Since 2012, International Medical Corps has operated three nursing and midwifery schools, or Health Science Institutes, including Juba College of Nursing and Midwifery, Wau Health Sciences Institutes and Kajo Keji Health Sciences Institutes, graduating 523 midwives and 159 registered nurses.

Students trained by International Medical Corps, like Samuel, Bona, and Harriet, are eager to offer maternal and child healthcare services and mentor aspiring health practitioners in their communities. By sharing their knowledge and experience, they can help build capacity and increase healthcare access throughout the country.

Samuel is 25 years old and in his final year of the three-year midwifery program at Kajo-Keji Health Science School. “I grew up seeing how expectant mothers suffered while giving birth. Some even died in the arms of unskilled midwives. I chose this course so I can help save lives,” he explains. After he graduates, Samuel’s skills will address maternal and child health care needs in Kajo-Keji county and South Sudan in general.

“I feel so good about this training,” he says. “With the skills I’ve acquired, I can now provide safe delivery to expectant mothers, manage complications during pregnancies and offer counseling services. Thanks to the support of International Medical Corps, I will be able to help my community.”

Bona, a third-year nursing student at Juba College of Nursing and Midwifery, opted for this course because of the limited number of skilled nurses in the country. “I witnessed a person bleeding to death due to gunshot wounds,” Bona explains. “No nurses were there to attend to him. That incident stuck in my mind and I chose this course so I could help save lives.”

The 30-year-old father of three began the course in 2017, and hopes to graduate next year. Through the training courses, he has acquired skills in nursing care, ward management, computers and other areas crucial for his career. Upon graduation, he plans to go back to his community to treat patients and teach at the state’s health institute, sharing his nursing skills and knowledge with other aspiring health students in his community.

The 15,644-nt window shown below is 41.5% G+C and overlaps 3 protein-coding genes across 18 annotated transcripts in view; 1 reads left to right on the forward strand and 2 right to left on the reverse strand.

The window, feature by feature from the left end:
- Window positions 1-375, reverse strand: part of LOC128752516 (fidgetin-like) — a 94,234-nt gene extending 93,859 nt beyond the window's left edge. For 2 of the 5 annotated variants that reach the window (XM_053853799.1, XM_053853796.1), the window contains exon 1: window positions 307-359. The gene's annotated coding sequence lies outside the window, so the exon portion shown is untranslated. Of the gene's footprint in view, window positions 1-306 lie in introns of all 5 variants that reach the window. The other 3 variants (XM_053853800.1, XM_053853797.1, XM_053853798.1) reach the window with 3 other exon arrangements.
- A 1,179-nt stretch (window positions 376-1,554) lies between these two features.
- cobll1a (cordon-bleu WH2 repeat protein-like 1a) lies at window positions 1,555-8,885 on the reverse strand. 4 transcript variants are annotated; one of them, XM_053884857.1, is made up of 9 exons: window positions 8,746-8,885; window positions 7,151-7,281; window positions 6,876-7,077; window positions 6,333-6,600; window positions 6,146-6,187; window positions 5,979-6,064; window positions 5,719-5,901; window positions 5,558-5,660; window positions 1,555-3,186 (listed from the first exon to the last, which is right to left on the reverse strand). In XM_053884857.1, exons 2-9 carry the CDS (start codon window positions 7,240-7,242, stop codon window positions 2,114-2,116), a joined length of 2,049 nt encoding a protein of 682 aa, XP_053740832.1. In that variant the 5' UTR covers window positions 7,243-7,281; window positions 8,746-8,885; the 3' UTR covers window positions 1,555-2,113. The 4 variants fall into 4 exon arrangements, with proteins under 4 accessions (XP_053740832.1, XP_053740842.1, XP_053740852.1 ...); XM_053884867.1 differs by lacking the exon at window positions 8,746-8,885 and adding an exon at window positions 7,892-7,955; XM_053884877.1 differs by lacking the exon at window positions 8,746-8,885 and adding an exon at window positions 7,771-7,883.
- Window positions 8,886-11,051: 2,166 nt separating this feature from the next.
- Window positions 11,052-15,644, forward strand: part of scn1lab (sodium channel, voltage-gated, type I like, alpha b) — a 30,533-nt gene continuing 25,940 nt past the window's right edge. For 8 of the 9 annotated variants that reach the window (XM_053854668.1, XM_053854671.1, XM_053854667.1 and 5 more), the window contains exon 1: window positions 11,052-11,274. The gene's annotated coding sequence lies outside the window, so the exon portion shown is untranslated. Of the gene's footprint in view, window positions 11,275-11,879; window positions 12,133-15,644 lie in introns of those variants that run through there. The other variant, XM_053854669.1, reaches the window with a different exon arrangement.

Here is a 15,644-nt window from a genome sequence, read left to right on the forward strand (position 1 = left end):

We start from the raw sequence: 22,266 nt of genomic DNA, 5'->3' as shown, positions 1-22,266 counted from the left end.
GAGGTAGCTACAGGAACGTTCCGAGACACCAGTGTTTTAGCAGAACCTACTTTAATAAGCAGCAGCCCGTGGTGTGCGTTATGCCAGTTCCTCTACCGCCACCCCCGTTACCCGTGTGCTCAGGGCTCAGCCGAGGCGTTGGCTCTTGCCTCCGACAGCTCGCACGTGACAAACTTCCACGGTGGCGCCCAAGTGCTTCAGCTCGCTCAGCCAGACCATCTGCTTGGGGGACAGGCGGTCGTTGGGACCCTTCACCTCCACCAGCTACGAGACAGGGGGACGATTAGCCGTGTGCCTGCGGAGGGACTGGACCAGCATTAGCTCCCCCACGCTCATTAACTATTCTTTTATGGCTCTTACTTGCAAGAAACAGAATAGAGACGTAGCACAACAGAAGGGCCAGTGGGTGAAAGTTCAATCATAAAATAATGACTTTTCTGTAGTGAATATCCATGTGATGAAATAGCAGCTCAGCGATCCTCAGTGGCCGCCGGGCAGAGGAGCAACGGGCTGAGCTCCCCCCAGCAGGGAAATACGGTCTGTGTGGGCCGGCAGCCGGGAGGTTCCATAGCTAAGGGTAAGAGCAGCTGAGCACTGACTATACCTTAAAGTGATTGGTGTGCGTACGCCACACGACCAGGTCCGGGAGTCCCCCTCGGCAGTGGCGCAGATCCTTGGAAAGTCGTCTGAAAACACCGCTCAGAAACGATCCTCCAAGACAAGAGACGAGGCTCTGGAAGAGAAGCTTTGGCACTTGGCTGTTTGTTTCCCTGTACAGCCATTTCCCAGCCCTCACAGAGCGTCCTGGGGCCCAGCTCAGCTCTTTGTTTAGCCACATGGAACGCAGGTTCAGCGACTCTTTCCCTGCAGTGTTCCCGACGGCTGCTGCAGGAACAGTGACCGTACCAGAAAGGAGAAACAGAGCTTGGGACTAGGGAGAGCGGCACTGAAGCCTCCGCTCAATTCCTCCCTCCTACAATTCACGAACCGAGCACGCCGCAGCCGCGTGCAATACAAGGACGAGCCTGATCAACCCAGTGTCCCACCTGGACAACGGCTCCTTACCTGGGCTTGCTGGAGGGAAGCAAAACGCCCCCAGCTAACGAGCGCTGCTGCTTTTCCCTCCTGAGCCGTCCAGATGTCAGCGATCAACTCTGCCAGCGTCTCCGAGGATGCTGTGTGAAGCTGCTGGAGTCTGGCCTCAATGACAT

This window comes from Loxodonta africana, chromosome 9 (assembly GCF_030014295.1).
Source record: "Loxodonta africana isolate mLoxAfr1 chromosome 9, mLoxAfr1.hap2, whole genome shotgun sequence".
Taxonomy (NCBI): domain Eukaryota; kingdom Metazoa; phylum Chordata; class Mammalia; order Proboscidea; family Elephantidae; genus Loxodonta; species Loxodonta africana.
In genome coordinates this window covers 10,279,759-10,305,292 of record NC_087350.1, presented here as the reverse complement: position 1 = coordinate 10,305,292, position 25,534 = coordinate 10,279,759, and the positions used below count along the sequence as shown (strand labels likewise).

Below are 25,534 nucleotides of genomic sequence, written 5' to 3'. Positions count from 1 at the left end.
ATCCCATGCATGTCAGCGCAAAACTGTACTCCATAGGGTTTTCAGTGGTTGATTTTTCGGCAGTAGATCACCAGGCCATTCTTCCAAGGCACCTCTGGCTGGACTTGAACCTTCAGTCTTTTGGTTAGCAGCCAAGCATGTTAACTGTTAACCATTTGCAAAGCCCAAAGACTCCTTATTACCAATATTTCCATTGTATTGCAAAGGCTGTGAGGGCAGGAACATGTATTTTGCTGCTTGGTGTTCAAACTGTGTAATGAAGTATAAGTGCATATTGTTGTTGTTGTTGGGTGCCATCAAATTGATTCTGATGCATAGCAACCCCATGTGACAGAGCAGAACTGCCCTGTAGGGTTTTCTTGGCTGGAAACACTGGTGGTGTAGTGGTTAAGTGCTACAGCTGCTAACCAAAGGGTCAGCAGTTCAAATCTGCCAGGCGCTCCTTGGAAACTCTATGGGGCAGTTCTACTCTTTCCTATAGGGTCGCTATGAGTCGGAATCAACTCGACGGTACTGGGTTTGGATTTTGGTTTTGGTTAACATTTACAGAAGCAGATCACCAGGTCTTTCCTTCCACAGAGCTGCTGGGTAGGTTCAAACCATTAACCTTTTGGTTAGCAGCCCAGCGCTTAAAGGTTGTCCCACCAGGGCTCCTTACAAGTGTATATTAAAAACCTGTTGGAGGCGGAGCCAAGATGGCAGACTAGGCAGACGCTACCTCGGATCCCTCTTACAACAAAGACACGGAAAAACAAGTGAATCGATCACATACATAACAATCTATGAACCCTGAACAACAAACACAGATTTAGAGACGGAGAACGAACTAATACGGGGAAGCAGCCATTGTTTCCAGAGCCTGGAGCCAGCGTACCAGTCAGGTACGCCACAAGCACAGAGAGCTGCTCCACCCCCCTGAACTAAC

Harriet is one of the women studying midwifery at Kajo-Keji Health Science School. The 28-year-old began the three-year course in 2017 and hopes to graduate next year. As a child, Harriet dreamed of becoming a midwife and helping save the lives of pregnant women.

“I had a close relative who died while giving birth to a child, so I grew up with the intention of becoming a midwife, to support expectant mothers and help deliver their children safely,” she says. Harriet is proud of the skills she has learned thus far. “I can now identify critical complications in expectant mothers, act swiftly and conduct safe deliveries, and my communication skills have greatly improved.”

Thanks to the GlobalGiving community and other generous donors, International Medical Corps continues to increase access to healthcare by building the capacity of South Sudan’s health system through training programs that target health professionals and key community members. 

Samuel reviews his notes in a lecture theater
Samuel reviews his notes in a lecture theater
Harriet studying for her midwifery courses
Harriet studying for her midwifery courses
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Emmanuel with Dr. Joseph one year after surgery
Emmanuel with Dr. Joseph one year after surgery

In May 2019, Emmanuel, aged 4, was brought by his mother to the International Medical Corps-supported health facility at the Malakal Teaching Hospital in South Sudan. Emmanuel suffered from a rare abdominal condition—his liver was outside his abdominal cavity, protected only by his skin, and a corresponding mass had formed on his umbilical region.

Emmanuel’s mother, 29-year-old Lucia, had traveled to several different local health facilities seeking help. Each one referred her to a larger hospital.